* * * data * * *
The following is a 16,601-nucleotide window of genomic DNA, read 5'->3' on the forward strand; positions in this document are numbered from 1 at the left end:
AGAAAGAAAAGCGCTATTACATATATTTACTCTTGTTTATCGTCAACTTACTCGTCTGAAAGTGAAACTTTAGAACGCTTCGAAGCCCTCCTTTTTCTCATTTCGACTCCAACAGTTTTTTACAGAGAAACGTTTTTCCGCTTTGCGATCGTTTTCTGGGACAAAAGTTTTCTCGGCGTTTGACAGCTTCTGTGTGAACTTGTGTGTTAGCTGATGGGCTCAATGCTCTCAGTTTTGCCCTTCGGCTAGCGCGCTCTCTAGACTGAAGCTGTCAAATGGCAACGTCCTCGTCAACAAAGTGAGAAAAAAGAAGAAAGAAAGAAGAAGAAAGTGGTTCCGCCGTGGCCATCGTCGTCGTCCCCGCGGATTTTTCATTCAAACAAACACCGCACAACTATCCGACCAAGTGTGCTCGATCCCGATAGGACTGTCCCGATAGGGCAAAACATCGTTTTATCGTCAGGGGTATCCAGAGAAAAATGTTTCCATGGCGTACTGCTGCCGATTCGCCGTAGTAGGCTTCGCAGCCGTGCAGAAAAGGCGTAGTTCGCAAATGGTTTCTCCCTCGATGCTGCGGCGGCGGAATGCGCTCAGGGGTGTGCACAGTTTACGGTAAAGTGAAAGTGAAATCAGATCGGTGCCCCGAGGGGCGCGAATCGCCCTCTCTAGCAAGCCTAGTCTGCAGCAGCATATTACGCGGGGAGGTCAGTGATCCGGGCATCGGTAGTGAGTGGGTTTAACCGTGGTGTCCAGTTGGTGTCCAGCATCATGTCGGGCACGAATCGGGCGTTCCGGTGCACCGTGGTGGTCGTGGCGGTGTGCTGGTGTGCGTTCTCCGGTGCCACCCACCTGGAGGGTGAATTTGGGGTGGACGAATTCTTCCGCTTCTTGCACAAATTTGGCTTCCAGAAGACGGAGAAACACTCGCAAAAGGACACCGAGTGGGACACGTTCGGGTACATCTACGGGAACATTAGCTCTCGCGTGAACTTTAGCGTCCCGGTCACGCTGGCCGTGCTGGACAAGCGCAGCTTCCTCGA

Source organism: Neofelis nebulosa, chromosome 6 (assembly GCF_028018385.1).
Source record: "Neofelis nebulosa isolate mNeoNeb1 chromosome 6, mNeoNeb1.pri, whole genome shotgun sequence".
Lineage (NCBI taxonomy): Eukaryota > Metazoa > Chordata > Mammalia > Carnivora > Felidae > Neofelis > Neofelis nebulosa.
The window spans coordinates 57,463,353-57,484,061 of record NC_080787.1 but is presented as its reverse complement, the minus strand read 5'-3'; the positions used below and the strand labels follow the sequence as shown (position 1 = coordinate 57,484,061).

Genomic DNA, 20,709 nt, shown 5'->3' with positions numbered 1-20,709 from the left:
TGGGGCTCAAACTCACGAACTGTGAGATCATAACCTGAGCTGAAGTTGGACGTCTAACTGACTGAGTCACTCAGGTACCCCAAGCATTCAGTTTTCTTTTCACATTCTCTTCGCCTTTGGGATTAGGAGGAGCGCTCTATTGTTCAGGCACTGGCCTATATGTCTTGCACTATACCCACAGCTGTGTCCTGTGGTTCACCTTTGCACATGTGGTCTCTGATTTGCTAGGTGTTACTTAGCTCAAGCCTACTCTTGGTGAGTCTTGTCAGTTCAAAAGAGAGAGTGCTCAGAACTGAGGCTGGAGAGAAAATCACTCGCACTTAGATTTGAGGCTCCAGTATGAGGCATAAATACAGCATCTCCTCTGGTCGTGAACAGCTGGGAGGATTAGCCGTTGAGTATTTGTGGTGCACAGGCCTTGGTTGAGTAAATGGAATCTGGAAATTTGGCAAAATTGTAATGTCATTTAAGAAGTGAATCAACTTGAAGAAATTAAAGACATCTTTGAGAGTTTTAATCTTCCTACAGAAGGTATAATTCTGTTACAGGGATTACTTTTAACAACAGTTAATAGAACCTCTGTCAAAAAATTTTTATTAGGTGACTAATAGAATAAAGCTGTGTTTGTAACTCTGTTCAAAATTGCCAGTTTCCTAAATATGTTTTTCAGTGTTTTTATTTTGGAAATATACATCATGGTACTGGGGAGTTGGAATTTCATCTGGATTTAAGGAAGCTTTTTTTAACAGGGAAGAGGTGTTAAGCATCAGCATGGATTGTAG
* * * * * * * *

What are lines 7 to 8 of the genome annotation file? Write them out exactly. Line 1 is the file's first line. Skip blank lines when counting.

Genomic DNA, 20,709 nt, shown 5'->3' with positions numbered 1-20,709 from the left:
TGGGGCTCAAACTCACGAACTGTGAGATCATAACCTGAGCTGAAGTTGGACGTCTAACTGACTGAGTCACTCAGGTACCCCAAGCATTCAGTTTTCTTTTCACATTCTCTTCGCCTTTGGGATTAGGAGGAGCGCTCTATTGTTCAGGCACTGGCCTATATGTCTTGCACTATACCCACAGCTGTGTCCTGTGGTTCACCTTTGCACATGTGGTCTCTGATTTGCTAGGTGTTACTTAGCTCAAGCCTACTCTTGGTGAGTCTTGTCAGTTCAAAAGAGAGAGTGCTCAGAACTGAGGCTGGAGAGAAAATCACTCGCACTTAGATTTGAGGCTCCAGTATGAGGCATAAATACAGCATCTCCTCTGGTCGTGAACAGCTGGGAGGATTAGCCGTTGAGTATTTGTGGTGCACAGGCCTTGGTTGAGTAAATGGAATCTGGAAATTTGGCAAAATTGTAATGTCATTTAAGAAGTGAATCAACTTGAAGAAATTAAAGACATCTTTGAGAGTTTTAATCTTCCTACAGAAGGTATAATTCTGTTACAGGGATTACTTTTAACAACAGTTAATAGAACCTCTGTCAAAAAATTTTTATTAGGTGACTAATAGAATAAAGCTGTGTTTGTAACTCTGTTCAAAATTGCCAGTTTCCTAAATATGTTTTTCAGTGTTTTTATTTTGGAAATATACATCATGGTACTGGGGAGTTGGAATTTCATCTGGATTTAAGGAAGCTTTTTTTAACAGGGAAGAGGTGTTAAGCATCAGCATGGATTGTAG